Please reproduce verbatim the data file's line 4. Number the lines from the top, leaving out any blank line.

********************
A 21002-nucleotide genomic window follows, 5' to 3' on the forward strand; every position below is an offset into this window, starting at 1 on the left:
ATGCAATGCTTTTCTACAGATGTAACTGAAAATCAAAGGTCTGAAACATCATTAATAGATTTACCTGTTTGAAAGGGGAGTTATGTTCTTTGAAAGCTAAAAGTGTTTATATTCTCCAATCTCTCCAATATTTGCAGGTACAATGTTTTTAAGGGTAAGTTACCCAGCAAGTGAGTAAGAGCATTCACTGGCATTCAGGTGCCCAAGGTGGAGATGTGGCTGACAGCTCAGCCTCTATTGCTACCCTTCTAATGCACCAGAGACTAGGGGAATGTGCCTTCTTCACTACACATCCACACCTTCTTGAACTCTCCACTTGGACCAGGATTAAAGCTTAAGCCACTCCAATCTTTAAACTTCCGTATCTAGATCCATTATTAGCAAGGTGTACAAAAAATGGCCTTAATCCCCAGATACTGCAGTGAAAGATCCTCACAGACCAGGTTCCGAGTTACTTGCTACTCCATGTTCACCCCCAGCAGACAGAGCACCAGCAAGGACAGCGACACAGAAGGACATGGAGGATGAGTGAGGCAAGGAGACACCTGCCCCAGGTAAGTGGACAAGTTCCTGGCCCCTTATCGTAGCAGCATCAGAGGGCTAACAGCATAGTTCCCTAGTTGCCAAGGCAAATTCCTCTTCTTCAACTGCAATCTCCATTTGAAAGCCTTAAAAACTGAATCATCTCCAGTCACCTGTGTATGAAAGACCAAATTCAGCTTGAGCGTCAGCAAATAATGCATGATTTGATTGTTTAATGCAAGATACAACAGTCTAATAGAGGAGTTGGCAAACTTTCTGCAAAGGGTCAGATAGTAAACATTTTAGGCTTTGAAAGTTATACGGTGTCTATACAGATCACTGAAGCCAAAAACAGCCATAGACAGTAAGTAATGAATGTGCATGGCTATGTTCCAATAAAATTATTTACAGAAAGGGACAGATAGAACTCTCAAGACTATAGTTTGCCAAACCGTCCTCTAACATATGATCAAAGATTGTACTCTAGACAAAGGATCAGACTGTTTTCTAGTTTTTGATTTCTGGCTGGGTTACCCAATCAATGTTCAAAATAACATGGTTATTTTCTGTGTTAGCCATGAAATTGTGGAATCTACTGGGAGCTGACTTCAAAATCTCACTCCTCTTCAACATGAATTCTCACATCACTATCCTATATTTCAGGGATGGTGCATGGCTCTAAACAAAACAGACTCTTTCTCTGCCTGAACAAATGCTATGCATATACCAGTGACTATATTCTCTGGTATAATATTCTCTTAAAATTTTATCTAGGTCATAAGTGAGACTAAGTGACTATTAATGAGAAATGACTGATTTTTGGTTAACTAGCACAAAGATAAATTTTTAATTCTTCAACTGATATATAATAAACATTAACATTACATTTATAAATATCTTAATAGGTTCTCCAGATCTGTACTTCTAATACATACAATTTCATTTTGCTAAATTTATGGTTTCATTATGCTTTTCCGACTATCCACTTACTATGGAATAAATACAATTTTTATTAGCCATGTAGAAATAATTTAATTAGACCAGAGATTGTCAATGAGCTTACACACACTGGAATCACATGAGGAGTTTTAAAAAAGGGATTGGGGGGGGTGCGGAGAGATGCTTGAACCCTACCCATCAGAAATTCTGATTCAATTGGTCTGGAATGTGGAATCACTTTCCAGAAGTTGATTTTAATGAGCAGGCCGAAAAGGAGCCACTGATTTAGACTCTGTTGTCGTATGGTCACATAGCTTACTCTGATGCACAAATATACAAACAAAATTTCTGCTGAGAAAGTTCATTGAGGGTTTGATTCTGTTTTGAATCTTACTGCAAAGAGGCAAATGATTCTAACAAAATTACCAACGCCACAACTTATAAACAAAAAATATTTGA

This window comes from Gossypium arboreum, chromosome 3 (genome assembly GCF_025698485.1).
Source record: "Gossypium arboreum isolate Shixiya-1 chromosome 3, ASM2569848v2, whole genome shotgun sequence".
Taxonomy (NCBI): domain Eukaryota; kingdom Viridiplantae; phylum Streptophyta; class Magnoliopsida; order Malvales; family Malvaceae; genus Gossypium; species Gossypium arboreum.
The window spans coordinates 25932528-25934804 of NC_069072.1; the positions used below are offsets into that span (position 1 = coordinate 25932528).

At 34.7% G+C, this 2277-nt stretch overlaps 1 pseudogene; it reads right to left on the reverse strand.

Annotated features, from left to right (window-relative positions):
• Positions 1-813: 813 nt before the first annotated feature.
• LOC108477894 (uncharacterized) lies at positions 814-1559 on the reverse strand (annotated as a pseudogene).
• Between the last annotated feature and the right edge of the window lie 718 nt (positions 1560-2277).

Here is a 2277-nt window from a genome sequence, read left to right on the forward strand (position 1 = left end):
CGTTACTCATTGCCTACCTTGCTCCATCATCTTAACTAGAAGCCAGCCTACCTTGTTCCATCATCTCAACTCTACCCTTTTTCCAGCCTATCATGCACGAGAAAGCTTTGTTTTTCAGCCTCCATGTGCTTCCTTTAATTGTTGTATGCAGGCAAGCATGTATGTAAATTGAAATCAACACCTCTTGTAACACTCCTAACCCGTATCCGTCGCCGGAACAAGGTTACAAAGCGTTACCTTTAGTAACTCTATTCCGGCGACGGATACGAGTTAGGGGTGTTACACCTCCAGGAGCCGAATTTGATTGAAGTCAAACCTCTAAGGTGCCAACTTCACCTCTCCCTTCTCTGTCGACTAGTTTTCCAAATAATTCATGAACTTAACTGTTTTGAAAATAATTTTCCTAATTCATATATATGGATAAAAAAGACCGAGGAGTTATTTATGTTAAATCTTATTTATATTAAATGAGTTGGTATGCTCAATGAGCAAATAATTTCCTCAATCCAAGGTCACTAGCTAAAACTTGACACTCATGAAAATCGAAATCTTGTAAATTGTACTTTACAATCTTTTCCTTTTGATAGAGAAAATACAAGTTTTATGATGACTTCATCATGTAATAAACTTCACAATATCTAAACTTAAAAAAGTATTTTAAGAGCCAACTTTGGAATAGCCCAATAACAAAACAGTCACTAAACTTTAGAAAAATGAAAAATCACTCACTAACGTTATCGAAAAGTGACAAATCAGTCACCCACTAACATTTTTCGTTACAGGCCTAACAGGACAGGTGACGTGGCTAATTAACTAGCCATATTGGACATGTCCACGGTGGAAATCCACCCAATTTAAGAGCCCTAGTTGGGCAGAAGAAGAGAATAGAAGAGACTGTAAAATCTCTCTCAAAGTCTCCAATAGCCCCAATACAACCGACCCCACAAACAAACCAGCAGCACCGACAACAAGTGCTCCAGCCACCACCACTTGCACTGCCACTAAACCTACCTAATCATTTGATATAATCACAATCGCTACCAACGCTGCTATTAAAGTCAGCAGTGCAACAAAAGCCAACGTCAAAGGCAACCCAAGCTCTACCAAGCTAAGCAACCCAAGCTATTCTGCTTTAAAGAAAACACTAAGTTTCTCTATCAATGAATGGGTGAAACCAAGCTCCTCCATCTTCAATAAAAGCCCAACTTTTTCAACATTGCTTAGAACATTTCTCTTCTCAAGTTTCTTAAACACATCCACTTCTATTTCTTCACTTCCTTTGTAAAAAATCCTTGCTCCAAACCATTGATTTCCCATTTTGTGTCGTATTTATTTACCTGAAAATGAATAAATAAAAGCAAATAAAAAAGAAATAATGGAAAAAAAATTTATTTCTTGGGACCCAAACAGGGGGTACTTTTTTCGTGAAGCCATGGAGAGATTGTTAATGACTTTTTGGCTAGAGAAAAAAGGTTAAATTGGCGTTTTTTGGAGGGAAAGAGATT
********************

Source record: "Gossypium arboreum isolate Shixiya-1 chromosome 3, ASM2569848v2, whole genome shotgun sequence".